Sunday, February 15, 2015

Caught some reds in super skinny conditions yesterday

My brother Chip and I went down to the Arroyo on Friday night, and stopped on the way in to have dinner at Chili Willis. When we walked in, the karaoke was in full swing, and there wasn't a single open table in the place. So we went on to Channelview RV Park where we have our trailers, and sipped a beer and snacked while we waited for Chili Willis to clear of some of its clientele. When we returned an hour later, there was a single card table by the door--not my favorite place in the joint. But we saw our friends Richard and Susie Weldon sitting under the row of deer heads, and they invited us to join them with Don Shumacher and his wife. We visited with them as best we could while one singer after the other belted out their favorite country songs. It was a vintage Arroyo City scene, and lots of fun.

We got up at daybreak, not concerned so much about arriving at our fishing destination much earlier than 7:30, given the time of year. During the summer, the fish will often tail early, then vacate the warming water by mid-morning; but in the winter, rising water temps only improve your chances.

So we pulled into south Cullens Bay as the sun was starting to warm the water. The forecast had called for cloudy conditions, but the weatherman was wrong, and there wasn't a cloud in the sky. Planing into the westside venue, we immediately started moving big single fish, most of which were trophy trout. We stopped briefly, but realized they were in a bit deeper water than we needed, and that the bottom literally sucked for wading. So we got up again and headed further west where we started seeing a mixture of big trout and small pods of reds fleeing ahead of us.

We shut down, donned our waders even though they proved to be wholly unnecessary on the sunny 75 degree day, and proceeded to wade west and north of the Stilt. Chip missed an opportunity at a giant trout. His fly wrapped around his rod as she was approaching him head to head. I, too, missed a chance at an approaching trout because my line was tangled. I have always said that trout always know when your pants are down! Meanwhile I started to see tailing reds in the glassy conditions to the west. So I hiked in that direction, and soon spotted a couple of pods cruising and tailing intermittently. Interestingly, this is about the only place where I see this particular action, where reds (and big trout) will snake around on warm winter days in very shallow conditions. They tend to appear as they swim over areas that are full of turtle grass, and then disappear again as they enter grass-free areas, which provide slightly deeper water.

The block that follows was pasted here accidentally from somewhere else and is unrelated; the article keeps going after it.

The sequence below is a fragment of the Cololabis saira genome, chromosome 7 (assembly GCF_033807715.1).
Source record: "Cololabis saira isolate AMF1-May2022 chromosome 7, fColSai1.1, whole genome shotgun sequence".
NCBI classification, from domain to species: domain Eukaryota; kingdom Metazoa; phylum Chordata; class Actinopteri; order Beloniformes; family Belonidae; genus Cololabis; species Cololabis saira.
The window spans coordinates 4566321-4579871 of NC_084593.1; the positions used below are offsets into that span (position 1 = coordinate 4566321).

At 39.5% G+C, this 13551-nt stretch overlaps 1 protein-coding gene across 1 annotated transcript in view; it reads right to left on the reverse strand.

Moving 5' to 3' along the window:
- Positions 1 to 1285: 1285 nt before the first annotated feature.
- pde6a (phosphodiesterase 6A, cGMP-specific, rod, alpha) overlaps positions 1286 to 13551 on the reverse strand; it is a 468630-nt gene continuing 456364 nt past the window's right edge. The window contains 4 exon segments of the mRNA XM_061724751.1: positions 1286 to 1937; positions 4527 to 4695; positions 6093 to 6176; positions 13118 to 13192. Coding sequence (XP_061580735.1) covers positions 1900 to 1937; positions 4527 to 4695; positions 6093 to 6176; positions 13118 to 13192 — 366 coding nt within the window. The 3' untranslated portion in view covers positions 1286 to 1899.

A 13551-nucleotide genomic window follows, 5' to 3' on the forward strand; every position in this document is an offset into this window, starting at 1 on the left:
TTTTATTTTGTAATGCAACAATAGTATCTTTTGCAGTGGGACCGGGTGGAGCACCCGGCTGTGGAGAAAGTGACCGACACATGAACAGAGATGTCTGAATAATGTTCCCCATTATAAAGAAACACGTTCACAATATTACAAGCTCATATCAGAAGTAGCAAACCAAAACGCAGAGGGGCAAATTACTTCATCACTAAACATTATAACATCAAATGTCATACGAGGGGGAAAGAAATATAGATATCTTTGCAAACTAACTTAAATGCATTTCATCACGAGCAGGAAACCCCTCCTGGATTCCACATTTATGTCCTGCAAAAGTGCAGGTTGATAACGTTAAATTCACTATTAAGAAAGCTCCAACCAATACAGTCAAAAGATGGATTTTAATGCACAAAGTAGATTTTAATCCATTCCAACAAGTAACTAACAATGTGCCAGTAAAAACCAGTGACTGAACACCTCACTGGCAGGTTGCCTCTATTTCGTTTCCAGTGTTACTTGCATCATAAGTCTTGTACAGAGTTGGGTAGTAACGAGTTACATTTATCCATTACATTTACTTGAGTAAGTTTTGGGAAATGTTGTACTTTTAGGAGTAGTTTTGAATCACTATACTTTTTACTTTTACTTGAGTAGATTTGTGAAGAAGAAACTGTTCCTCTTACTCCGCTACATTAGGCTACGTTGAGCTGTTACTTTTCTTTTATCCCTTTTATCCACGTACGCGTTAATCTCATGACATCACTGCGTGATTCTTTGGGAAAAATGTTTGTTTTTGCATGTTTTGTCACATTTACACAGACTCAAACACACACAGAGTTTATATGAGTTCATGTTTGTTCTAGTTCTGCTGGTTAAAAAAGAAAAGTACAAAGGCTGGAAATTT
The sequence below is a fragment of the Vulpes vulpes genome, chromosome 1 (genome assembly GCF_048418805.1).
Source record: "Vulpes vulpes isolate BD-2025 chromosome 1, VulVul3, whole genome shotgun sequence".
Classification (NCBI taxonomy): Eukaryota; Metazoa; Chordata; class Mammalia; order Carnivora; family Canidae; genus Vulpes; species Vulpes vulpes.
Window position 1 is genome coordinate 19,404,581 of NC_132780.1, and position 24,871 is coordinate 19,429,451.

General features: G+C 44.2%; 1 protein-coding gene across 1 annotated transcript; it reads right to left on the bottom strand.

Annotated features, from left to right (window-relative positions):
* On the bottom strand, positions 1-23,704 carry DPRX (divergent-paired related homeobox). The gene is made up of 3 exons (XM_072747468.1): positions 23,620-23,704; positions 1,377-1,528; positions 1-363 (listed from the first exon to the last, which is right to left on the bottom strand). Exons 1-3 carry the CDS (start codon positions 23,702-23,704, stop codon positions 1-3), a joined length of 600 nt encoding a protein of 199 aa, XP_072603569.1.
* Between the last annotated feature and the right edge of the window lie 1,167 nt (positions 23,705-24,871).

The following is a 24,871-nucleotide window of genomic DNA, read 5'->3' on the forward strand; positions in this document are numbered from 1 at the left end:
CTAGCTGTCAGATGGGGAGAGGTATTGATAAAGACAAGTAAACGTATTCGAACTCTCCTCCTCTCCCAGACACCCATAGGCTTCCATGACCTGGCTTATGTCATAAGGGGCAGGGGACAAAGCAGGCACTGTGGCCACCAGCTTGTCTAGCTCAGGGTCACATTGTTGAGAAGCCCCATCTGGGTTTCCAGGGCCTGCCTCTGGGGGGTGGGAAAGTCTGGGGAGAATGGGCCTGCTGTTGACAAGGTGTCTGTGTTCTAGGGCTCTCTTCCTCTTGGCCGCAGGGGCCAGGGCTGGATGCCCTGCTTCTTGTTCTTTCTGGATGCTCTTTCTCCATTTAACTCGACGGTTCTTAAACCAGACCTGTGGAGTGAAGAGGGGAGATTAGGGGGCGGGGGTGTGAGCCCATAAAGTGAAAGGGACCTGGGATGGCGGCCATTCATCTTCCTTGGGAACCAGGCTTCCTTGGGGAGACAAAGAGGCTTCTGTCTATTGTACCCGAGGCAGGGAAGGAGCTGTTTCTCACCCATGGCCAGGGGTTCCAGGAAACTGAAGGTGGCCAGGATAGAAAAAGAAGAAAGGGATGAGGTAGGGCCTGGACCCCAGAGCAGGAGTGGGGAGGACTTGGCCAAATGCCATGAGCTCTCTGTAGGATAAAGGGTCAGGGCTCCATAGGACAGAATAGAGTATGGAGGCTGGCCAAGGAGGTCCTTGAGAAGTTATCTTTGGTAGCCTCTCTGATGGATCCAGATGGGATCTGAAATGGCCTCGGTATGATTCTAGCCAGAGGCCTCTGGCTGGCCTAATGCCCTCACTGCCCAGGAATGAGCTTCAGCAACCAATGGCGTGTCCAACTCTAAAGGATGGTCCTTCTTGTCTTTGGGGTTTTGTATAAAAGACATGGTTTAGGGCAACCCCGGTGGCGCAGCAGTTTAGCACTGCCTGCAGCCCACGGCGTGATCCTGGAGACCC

I managed to hook up and land my first red from a pod of four cruising reds. The water was so shallow that the fish could not fight very adequately, so I landed it and released it much more quickly than if I'd hooked it on the sand, just three miles to the east. Indeed, a 24-25 inch red can feel like a bonefish on the sand, taking the angler into his backing almost instantly. But where I stood yesterday morning was so shallow that the reds struggled to stay submerged, much less put on a blistering fight.

I saw a couple of big trout. One was "asleep" and unresponsive to 40 casts. Another was cruising, but clearly uninterested in my presentation, if not also my fly. Overall, the fish seemed a bit lethargic--I saw two reds "sleeping," too--so I knew that the tide was not quite right for full-on feeding behavior. Later, we figured out that the outgoing tide had paused, so there no current to stimulate their feeding behavior. That's no excuse--reds and trout will still take a fly during slack tide--but it does make for more challenging angling. I managed to catch another 25-inch red,and miss two other strikes before I went back to the boat. But I have to confess that I casted to a dozen groups of 2-4 fish, and generally  blew the cast. Either they didn't see the fly because of the shallow, grassy conditions; or the cast was far too aggressive. Regardless, I really enjoyed the highly technical fly fishing on my home waters, where a couple of good reds can warm the heart on a late winter day.

Sorry, no photos. Chip and I were too far away from each other to photograph our catch.

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